Circumstantial feelings and musical composition go hand in hand. It’s a symbiotic relationship that cannot be ignored nor denied. In Dayton Stone’s creative realm, this theorem is everything. When he and his band, The Undertones, made their existence official a half-decade ago, their plan was straightforward — stay simple, radiate authenticity and rip your heart out. On their self-titled debut, Dayton Stone & The Undertones did exactly that — loosely binding together chapters in a novel intended for those who are lost, but those too, content with inevitable longing.Three years after their coming out party, the gang is back with a stellar lead single, “Wrong Way,” and a looming EP, The Fear, approaching quickly. We caught up with Dayton about these new works, his outlook on songwriting and much more.
I’m greeted with an infectious smile and a free-spirited attitude the moment Dayton appears in the video chat. As he begins laying the groundwork of how Denver became his musical home base, I sense very quickly that his positive energy is going nowhere.
“When I came down to Denver, my plan was to be really serious about music. I just started hitting open mics — I was doing between five and six a week when I first moved here for a couple of years. Everywhere from Meadowlark to Local 46 — places like that.”
This is the kind of grassroots approach one would expect from Dayton. His presence feels organic in more ways than one — so does his songwriting, a facet of the process he holds near and dear — “When I’m songwriting, I try to not have very many intentions so that it’s a lot more reflective of where I’m at.”
His writing approach becomes the foremost topic of discussion. As previously outlined, Dayton is in tune with his emotions. He channels such feelings into his work, but doesn’t force them, and makes note of which sensibilities take cerebral precedence.
“It’s hard to remember what it feels like to be super happy. But it’s easy to remember what it feels like to be really sad. This makes writing sad songs easier because those things linger a little bit longer.”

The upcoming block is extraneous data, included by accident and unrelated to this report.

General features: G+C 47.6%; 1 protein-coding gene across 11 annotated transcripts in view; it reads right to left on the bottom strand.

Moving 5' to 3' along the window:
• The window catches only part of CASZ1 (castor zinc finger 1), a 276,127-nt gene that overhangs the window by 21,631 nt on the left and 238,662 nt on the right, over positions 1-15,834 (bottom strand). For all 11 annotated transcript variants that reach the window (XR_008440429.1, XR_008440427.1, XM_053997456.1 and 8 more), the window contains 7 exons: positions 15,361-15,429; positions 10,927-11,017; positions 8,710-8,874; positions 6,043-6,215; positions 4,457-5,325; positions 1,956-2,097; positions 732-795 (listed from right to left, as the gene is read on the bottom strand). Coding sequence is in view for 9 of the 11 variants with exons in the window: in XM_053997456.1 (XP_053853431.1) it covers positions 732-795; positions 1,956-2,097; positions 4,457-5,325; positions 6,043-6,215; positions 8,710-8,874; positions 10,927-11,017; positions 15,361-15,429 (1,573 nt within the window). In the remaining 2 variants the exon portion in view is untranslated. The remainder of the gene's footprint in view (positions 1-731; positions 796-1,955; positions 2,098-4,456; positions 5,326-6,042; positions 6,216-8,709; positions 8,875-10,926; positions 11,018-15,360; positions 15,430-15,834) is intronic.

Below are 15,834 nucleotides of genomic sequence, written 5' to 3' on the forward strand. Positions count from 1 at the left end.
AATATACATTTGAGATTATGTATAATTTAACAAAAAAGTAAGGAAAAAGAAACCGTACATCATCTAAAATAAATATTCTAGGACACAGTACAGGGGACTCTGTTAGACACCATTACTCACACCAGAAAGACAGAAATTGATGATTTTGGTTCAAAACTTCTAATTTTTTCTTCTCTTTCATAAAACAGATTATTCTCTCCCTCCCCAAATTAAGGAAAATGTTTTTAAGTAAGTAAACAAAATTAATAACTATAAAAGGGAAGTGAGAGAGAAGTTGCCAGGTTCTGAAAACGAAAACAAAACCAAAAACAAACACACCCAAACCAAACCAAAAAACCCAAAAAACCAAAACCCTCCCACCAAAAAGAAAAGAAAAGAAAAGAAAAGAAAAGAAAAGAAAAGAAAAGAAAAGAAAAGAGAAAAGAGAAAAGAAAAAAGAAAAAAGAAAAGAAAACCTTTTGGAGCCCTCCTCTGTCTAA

Dayton’s right, and though he may not realize it, this observation is neurologically accurate. Our hippocampus — the brain lobe responsible for memory and emotion — rips through cheerful memories like Lays chips, but clings to despondent moments the same way a rodeo cowboy clutches the rope tied around a bull. Most people curl into a ball when facing sorrow, Dayton on the other hand, embraces such sentiments.
What happens when things start going well? Dayton sees this as both a challenge and a blessing.“I think happy moments and happy thoughts are very fleeting. We don’t really know they’re great so oftentimes we fail to acknowledge them.” The band’s newest single, “Wrong Way,” addresses this perfectly.
“When I moved to Denver, things just started working out. I had been so used to pulling from this well of sad things that have happened in my music. When that well went dry for me, I was both content and conflicted on grateful things in my life. That’s why I say I like it the wrong way, I got to this high point and started asking myself, “what do I do now in my writing?”
“Wrong Way” is just one of a few tracks on The Fear, Dayton Stone & The Undertone’s upcoming EP — a project that, from all indications, feels near completion. The musical piece’s title track embodies the current climate of our new “now.”
“In the United States right now, it feels like everyone thinks that somebody else has a knife and is about to stab them. So all people have picked up knives, and now it’s just an entire nation full of people waiting for somebody to get stabbed so that they can stab somebody else. It’s this terrifying standoff fueled by fear. We just want people to look in the mirror once in a while.”
Observation is the name of the game for Dayton. The current landscape of the music industry — a mold shaped by social media trends — leaves him conflicted. “It’s been interesting, you know, like, this whole TikTok/Instagram Reels landscape that we’re in is pretty intimidating. At this point, it feels like it’s pretty much required of all these artists to do this stuff. It can be a headache.”
Bluntly and honestly put, Dayton tells me “I’ve been fighting to preserve the realness and authenticity that we’ve worked to build. Oftentimes, if it’s not something that I want to do, then I don’t want to do it artistically.” Still, he realizes following these trends is sometimes necessary, and cites some of his inspirations — The Flaming Lips, Wilco, Bryan Adams and My Morning Jacket — as catalysts for new ideas. “I’m trying to stretch myself and be like, “what’s an exciting spin that I could put on this?” Flaming Lips does stuff like that all the time — they’ll re-innovate something played out to be artistic and fresh.”
Through smoke and mirrors, Dayton Stone emerges as a human being. His music ties his soul to listeners on a personal, often intimate level. It’s music for the common man, by the common man, spoken through the lips of an author who cuts himself open — bleeding onto his tracks time after time. Being transparent, being vulnerable, being real — Dayton Stone & The Undertones live and die by these principles.
“I don’t know that I could ever get somebody to resonate with something if I wasn’t completely real and vulnerable, or as much as I could be on any track for that matter.”